Michael Jordan Agrees To Sell Majority Share Of Hornets

9:45am: The Hornets have put out a press release confirming that Jordan has reached an agreement to sell the majority share of the franchise to a group led by Plotkin and Schnall. According to Wojnarowski (Twitter link), the team is being valued at approximately $3 billion in the sale.

In addition to the names listed below, the new ownership group will include tech investor Ian Loring and several North Carolina natives, including recording artists J. Cole and Eric Church, per the Hornets.

The team added that Schnall is in the process of selling his minority stake in the Hawks, which will likely be completed within the next few weeks.

9:04am: Hornets owner Michael Jordan is selling his majority share of the franchise, according to Adrian Wojnarowski of ESPN, who reports that Jordan is in the process of finalizing a deal with a group led by Gabe Plotkin and Rick Schnall.

Plotkin is a current minority stakeholder in the Hornets, while Schnall held a minority share of the Hawks. They’ll become the new team governors in Charlotte once the sale is completed and approved by the NBA, says Wojnarowski, adding that an agreement is expected to be reached soon.

Jordan assumed majority control of the Hornets back in 2010, completing a deal that was based on a reported valuation of $275MM. While it’s not clear yet what he’ll sell for, Forbes estimated last October that the franchise was worth $1.7 billion, and those projections often undershoot actual sale prices.

Charlotte’s NBA franchise, which reentered the NBA as the expansion Bobcats in 2004 before being rebranded as the Hornets in 2014, made the playoffs just three times during Jordan’s tenure as majority owner and didn’t win a postseason series.

According to Wojnarowski, Jordan will remain involved with the Hornets, at least in the short term. He’ll continue to oversee basketball operations during the draft and the start in free agency in the coming weeks. Even after completing the sale, the six-time NBA champion is expected to retain a minority stake in the team, sources tell ESPN.

Word broke three months ago that Jordan was mulling the possibility of giving up control of the Hornets to a group led by Plotkin and Schnall. A story last month indicated that he may have been waiting until after the draft lottery to make a decision, since landing the No. 1 overall pick and the right to draft Victor Wembanyama would’ve increased the value of the franchise.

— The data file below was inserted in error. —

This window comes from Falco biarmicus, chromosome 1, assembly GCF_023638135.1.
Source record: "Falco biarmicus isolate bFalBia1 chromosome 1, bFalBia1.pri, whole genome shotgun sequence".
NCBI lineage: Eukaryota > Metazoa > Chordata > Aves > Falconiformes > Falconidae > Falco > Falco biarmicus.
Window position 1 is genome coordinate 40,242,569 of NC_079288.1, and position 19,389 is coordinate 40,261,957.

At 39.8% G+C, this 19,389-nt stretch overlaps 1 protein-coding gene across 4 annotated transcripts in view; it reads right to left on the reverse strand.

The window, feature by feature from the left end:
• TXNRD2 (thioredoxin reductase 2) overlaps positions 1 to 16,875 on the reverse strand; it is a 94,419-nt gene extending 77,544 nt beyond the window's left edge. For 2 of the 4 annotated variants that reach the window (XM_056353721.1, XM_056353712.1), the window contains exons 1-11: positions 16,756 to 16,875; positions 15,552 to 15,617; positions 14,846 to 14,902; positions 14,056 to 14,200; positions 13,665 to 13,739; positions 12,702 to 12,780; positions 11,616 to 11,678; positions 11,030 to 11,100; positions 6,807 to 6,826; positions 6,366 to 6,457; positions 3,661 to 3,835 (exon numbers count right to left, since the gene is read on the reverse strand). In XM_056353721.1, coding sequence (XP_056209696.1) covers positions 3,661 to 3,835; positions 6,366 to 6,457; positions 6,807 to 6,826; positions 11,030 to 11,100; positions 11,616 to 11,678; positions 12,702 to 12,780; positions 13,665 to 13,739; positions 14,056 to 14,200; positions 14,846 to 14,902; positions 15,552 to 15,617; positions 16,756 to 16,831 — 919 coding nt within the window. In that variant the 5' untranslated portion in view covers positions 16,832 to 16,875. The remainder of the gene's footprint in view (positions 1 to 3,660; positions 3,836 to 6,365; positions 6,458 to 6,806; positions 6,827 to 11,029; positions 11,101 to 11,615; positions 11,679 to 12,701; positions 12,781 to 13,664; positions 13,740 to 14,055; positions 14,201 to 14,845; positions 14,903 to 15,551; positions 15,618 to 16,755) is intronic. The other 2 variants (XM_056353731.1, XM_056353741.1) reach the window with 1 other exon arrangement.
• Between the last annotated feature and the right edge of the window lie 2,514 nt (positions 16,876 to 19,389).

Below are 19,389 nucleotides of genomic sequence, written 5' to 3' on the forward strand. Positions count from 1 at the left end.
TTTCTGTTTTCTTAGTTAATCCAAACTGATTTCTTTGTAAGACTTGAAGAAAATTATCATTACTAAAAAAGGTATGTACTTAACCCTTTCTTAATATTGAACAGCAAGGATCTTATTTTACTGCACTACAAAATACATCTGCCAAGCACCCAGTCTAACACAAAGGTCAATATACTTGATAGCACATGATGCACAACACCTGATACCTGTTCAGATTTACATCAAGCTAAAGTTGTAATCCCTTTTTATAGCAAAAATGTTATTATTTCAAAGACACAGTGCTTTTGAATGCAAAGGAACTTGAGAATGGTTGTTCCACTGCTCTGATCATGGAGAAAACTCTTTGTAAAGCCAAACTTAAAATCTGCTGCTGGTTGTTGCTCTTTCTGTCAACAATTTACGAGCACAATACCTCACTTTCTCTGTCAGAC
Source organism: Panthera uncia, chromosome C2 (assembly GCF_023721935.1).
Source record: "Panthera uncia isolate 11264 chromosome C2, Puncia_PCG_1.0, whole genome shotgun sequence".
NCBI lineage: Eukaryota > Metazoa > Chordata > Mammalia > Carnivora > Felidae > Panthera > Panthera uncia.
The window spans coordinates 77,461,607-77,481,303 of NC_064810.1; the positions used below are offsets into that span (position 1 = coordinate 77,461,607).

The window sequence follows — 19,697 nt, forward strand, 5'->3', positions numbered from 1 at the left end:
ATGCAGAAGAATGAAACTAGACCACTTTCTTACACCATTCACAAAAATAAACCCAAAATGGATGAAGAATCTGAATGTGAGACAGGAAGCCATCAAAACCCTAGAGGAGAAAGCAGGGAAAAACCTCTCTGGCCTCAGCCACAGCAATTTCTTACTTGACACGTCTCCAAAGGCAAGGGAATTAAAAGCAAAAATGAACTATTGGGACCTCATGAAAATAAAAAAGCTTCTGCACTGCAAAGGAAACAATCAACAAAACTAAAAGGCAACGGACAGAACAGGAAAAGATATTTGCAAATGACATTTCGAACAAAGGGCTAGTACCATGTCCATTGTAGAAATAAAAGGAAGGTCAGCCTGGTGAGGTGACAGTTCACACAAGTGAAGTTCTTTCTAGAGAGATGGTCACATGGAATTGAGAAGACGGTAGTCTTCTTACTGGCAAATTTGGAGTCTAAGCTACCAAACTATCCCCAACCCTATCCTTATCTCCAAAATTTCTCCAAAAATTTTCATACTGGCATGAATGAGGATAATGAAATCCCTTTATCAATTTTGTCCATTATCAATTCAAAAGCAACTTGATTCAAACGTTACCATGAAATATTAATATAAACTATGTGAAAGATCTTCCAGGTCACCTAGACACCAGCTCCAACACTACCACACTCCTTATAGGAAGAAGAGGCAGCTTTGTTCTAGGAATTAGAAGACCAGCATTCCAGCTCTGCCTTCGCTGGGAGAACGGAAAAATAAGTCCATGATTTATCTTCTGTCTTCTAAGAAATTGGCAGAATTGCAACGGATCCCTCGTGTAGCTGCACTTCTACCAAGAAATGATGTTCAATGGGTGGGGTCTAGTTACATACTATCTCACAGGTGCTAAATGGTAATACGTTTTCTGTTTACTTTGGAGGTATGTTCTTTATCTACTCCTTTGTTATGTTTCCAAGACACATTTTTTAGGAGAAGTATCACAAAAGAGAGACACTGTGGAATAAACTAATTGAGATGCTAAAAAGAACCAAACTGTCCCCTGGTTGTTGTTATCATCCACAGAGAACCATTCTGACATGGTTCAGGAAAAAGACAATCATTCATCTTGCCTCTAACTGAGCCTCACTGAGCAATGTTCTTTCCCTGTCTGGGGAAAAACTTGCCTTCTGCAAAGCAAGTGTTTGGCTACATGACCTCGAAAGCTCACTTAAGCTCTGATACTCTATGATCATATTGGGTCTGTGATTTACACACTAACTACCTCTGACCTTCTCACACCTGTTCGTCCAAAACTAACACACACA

Charlotte didn’t win the draft lottery, but did come away with the next-best thing — the team controls the No. 2 pick, which could be used to draft a potential star like Scoot Henderson or Brandon Miller or as the centerpiece in a trade for an established veteran star. For now, there doesn’t appear to be traction on a trade involving the No. 2 pick, though that could change by the time the Hornets are on the clock next Thursday.

Jake Fischer of Yahoo Sports reported yesterday that Charlotte is trying to bring Henderson and Miller back to town this coming Monday to meet with Jordan, adding that all signs point toward the club choosing between those two players if it keeps its lottery pick. The Hornets have kept the reps for Henderson and Miller apprised on the ownership situation, tweets Fischer.

Besides Plotkin and Schnall, the Hornets’ new ownership team will include Hornets minority owner Daniel Sundheim, who is part of the purchasing group, says Wojnarowski.

A source tells Mike Vorkunov of The Athletic (Twitter link) that private equity form Dyal HomeCourt Partners is also expected to be involved in the group. Dyal also has stakes in the Hawks and Kings and had one in the Suns before cashing out in February when Mat Ishbia bought the franchise, says Vorkunov.

It remains to be seen how the Hornets’ ownership change might affect the team on and off the court going forward — head coach Steve Clifford and president of basketball operations Mitch Kupchak are among those in leadership roles whose futures could be impacted. For what it’s worth, Fischer notes (via Twitter) that Schnall was believed to be involved in basketball operations during his time as a Hawks minority owner.

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